Angela VerHuel, who was the victim's fiancé, stated she previously had a sexual relationship with Moffitt from March to June 2013. She ended the relationship with Moffitt when she began her relationship with Michael. VerHuel stated "Moffitt was very angry and upset and sent her a few vulgar texts but nothing threatening. One of those texts indicated he was not ready to let her go." In August 2013, VerHuel learned Moffitt was working in the same department at Wells Fargo as Michael. She later learned Moffitt was let go from his employment.

         At about 4:00 a.m., an off-duty Boone police officer observed a car in the ditch by Highway 141 near Granger and stopped to render assistance. A person, who identified himself as Dave, stated he needed a ride. Dave was not wearing a shirt when the officer stopped; Dave first put on a black shirt, then took it off and put on a white shirt. Dave placed the black shirt in a black case and put the case in the trunk of his vehicle. The officer called dispatch, then left. A Polk County deputy arrived shortly thereafter. The deputy determined Dave was David Moffitt, the vehicle was registered to him, and he resided in Pleasant Hill. At that time, Moffitt was wearing all white clothes and particles from weeds were clinging to his clothing. Moffitt stated he left his cell phone at home. The deputy issued several citations and assisted Moffitt to call a cab to take him home. Moffitt took a cab to Pleasant Hill.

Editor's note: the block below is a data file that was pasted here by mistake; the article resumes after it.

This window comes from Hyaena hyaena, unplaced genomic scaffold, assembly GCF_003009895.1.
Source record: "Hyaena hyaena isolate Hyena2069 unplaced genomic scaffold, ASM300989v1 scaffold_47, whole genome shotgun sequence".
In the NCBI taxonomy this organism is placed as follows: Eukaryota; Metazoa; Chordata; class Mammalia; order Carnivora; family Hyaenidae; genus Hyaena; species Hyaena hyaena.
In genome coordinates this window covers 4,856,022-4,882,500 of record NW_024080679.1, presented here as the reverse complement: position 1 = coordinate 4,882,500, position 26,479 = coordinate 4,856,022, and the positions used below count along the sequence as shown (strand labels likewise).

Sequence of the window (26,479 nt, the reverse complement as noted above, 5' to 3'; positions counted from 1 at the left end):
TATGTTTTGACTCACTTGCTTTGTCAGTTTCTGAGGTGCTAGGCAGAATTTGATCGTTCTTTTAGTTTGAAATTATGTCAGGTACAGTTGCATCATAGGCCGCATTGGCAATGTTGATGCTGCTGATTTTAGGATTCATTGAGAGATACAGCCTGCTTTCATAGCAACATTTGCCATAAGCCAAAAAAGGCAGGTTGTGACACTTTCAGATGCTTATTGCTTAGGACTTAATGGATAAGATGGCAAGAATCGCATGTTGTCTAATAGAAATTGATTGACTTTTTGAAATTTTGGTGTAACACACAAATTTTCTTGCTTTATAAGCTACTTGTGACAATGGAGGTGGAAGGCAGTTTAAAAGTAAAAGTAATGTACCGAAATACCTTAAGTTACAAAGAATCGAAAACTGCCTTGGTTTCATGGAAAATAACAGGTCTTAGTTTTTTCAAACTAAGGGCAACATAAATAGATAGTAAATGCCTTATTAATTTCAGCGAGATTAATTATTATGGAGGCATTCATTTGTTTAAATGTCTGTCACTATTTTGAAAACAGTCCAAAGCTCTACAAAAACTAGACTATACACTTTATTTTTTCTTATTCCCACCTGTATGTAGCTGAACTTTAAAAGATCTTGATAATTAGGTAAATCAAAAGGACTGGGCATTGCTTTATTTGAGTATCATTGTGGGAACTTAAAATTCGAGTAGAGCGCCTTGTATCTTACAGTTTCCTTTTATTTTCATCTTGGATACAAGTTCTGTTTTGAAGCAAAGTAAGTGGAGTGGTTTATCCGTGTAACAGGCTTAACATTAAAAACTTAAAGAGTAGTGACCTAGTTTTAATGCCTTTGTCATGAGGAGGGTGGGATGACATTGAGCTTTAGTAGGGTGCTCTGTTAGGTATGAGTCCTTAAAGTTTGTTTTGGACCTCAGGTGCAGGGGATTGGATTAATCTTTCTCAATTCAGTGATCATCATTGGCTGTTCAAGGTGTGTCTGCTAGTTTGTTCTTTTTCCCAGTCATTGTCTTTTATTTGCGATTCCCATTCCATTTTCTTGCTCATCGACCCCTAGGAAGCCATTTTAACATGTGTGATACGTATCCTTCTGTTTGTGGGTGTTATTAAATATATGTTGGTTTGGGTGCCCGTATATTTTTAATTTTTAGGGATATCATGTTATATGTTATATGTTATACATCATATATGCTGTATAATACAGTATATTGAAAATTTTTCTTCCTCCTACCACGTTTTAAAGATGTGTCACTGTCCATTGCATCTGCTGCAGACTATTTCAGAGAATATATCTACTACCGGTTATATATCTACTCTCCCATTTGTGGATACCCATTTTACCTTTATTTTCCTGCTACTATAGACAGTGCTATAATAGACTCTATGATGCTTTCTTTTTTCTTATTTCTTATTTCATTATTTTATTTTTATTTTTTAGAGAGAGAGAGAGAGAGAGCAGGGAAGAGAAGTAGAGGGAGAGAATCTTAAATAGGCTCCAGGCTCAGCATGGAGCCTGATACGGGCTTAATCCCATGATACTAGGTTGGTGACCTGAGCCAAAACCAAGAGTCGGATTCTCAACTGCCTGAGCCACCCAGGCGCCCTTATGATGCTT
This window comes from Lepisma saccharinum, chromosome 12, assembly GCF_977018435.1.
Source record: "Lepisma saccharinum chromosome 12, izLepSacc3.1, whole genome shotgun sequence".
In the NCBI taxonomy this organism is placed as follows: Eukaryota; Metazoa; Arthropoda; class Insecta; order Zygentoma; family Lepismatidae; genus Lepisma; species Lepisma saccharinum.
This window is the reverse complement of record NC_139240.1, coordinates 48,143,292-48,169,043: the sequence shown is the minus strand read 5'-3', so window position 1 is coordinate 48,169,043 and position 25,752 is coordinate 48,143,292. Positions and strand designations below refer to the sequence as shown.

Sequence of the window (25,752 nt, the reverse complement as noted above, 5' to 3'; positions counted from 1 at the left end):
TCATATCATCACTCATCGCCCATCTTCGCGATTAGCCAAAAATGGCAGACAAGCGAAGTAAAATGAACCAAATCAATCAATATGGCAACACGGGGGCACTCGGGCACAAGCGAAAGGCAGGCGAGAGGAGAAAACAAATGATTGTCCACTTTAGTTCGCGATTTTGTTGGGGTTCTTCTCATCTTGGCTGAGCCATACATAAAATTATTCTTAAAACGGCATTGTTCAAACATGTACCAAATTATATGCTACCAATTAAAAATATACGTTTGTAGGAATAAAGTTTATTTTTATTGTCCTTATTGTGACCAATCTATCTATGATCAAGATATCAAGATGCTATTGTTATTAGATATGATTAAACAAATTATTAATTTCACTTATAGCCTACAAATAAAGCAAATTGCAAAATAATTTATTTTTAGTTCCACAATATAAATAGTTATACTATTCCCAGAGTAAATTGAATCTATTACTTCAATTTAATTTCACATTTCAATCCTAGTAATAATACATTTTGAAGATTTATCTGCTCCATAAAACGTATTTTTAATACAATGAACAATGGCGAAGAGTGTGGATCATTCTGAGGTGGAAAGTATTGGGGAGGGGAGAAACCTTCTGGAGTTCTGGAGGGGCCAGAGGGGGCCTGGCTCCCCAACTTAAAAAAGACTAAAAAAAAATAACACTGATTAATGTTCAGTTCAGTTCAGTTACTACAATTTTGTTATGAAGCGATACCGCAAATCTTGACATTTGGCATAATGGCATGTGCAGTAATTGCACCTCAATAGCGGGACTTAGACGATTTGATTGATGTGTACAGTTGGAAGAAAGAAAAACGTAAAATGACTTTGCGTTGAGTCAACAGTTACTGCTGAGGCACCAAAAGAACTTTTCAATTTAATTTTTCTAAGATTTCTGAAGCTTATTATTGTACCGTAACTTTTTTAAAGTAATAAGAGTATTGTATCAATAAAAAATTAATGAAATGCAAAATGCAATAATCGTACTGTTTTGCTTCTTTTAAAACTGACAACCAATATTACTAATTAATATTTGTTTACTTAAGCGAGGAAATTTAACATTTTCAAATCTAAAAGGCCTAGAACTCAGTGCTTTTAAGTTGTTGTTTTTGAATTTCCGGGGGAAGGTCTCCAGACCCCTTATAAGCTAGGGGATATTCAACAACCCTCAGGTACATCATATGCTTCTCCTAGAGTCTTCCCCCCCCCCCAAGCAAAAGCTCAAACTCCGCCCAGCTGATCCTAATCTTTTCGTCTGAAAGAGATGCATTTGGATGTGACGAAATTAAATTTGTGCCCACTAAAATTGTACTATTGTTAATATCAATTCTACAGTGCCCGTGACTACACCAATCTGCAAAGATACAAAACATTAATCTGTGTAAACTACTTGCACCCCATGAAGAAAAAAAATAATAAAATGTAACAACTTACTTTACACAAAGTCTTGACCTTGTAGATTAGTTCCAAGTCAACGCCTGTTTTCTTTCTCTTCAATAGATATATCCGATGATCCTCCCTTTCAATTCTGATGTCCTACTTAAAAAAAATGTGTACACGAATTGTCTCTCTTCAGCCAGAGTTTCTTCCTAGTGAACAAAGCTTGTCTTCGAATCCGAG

Officers searched the area near where Moffitt's car was located. They found a box containing new earmuffs of a type used by those shooting firearms; an Amazon Kindle, which had "Grimes" typed in the search bar; a receipt dated March 14, 2014, in the name of Wegener;[1] and two magazines containing .9 mm TulAmmo ammunition. A search of Moffitt's vehicle did not reveal the black shirt or the black case he put the shirt into.